“If your actions inspire others to dream
more, learn more, do more and become more, you are a leader.” — John Quincy Adams


This is a truly interesting definition of “leader.” From Adams’ point of view, deciding whether someone is a
leader is based on analyzing his actions. The definition doesn’t
preclude using other criteria or approaches; but those included in the
definition are sufficient to identify a leader, according to Adams.


To find a leader using Adams’
definition, qualities such as charisma, personality, intelligence, compassion,
decisiveness, or similar traits are not relevant since only “actions” are
pertinent. Further, only actions that inspire others are of immediate interest.
This means that one can only designate someone as a leader by first identifying
at least one other person who was inspired by the actions of the person being designated.
What’s more, the person needs to have been inspired “to dream more, learn more,
do more and become more.”


Setting aside the problem with being sure what “dream more” and
“become more” actually mean and how one can identify these events
in other people, both have to be present, along with “learn more” and “do
more.” The point is that all four outcomes need to be present and attributable,
through inspiration, to the actions of the person being designated as a leader.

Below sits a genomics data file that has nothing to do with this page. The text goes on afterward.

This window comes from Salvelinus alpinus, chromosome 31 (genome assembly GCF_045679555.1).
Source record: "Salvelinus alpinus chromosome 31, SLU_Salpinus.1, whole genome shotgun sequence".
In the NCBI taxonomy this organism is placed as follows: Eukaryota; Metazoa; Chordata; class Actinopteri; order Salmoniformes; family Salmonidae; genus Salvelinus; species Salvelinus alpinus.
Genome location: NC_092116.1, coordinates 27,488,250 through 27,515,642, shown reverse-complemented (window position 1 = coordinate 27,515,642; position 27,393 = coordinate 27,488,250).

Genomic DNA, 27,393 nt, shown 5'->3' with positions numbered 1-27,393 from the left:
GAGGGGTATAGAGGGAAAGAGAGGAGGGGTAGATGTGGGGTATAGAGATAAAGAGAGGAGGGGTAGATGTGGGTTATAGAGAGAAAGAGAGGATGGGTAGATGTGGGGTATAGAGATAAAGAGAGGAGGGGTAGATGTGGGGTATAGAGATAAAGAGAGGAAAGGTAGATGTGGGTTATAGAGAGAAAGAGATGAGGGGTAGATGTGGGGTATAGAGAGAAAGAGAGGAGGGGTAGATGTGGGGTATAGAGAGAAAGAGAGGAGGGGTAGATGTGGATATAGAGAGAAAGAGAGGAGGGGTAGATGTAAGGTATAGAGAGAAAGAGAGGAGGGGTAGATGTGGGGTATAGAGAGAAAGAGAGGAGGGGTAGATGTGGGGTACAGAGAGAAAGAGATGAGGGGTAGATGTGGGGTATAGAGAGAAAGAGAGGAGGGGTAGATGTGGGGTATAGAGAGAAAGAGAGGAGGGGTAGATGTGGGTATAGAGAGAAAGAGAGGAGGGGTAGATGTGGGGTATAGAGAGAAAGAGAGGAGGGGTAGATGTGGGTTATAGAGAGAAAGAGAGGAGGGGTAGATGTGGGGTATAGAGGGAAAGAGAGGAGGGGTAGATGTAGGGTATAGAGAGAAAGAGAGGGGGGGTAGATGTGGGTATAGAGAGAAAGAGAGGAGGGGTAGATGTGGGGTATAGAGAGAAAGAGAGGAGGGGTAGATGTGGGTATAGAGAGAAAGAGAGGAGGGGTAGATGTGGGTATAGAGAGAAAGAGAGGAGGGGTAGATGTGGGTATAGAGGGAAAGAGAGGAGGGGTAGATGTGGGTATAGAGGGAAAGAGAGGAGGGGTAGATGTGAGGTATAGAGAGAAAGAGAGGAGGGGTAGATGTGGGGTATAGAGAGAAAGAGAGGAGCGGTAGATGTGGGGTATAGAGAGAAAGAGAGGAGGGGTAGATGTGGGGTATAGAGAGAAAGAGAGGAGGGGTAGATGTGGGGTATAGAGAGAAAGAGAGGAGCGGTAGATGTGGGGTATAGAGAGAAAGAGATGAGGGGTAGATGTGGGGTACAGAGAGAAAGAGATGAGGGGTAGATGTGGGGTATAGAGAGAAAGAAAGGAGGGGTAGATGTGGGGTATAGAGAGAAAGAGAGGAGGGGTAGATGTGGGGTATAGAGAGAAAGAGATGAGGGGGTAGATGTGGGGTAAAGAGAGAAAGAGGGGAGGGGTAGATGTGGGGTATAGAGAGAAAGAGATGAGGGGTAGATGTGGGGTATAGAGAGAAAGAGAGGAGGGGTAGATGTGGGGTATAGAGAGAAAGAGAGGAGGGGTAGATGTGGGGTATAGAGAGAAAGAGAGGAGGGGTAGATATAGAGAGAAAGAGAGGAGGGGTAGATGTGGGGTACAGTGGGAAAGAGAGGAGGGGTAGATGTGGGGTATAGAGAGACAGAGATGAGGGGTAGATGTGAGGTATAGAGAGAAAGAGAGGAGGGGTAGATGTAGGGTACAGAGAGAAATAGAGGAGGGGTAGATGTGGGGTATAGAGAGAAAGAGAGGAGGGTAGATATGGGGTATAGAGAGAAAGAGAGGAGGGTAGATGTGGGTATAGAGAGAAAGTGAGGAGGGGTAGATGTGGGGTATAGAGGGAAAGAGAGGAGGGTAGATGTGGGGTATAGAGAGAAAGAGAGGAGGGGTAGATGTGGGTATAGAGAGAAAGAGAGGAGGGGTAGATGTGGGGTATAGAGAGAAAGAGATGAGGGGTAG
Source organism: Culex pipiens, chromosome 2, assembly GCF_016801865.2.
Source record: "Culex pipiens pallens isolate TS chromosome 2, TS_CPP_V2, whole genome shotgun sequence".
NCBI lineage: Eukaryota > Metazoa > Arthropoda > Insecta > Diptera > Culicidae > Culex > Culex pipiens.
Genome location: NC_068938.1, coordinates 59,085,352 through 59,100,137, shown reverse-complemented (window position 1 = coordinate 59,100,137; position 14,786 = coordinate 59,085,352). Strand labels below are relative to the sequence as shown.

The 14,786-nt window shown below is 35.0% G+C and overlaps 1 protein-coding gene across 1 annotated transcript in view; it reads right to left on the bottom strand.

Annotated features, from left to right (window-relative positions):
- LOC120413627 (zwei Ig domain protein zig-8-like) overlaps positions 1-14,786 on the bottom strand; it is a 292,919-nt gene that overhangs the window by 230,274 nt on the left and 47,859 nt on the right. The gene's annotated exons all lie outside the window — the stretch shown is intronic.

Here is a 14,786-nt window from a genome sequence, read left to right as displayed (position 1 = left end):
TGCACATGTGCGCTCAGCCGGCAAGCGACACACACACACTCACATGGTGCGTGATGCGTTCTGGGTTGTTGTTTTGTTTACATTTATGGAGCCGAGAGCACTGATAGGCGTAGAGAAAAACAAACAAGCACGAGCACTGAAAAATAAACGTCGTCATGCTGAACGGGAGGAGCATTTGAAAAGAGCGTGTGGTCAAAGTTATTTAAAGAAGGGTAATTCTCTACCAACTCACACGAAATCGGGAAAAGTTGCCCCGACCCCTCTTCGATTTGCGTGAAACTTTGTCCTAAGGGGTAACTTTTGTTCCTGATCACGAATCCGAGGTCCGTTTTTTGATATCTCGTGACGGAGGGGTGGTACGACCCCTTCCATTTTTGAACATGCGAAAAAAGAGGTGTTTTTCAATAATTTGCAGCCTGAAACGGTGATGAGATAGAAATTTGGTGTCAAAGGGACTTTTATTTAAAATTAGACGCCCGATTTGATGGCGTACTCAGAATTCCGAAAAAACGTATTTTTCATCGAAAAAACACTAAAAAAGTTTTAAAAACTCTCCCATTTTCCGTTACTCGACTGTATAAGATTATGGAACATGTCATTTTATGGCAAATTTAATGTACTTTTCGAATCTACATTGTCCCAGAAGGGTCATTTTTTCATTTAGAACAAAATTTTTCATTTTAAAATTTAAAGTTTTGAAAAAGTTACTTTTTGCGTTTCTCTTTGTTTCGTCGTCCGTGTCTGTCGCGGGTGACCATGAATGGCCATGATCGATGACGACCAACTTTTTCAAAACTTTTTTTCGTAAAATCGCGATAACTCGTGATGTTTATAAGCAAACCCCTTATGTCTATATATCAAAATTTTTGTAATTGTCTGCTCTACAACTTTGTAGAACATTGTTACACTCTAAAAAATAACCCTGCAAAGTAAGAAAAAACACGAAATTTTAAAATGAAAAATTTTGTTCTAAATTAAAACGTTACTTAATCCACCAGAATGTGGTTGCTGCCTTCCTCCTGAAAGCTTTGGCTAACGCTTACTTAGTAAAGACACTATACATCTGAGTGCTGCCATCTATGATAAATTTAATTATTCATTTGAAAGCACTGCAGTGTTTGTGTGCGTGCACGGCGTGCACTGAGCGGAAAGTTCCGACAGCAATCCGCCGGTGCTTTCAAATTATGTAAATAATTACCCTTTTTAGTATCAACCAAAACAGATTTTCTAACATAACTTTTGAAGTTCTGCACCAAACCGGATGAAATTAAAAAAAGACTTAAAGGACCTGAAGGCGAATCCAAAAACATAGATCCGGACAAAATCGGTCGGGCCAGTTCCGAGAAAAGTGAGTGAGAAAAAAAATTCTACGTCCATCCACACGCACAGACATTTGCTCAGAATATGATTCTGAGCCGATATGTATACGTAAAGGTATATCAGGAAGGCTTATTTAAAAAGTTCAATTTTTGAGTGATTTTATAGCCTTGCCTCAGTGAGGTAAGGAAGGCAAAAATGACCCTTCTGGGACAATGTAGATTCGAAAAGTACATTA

The task now is to identify leaders. It doesn’t seem appropriate
to include parents or other close relatives since they already have a special
designation and classifying them as “leaders” tends to trivialize their roles
and status. The same point may also hold for teachers and other personal
mentors. Given those exclusions, identify actions of others that have inspired
you to dream more, learn more, do more and become more. Make a list, with the
action on the left and the inspirational person’s name on the right. Keep in mind
that the action needs to have inspired you to dream, learn, do, and become.
When you finish your personal list, make another list including actions that
have inspired people you know to dream, learn, do, and become. Combining the
two lists gives you your “leaders I know about” list.


When using the suggested list making procedure, it seems likely
that most people would be personally aware of very few leaders, using Adams’ definition. Now repeat the list making procedure,
only including actions that are currently inspiring you or others to dream
today, learn today, do today, and become today. Do you have a leader in your
life today? Most people probably don’t, at least not one who is alive and
working in their town.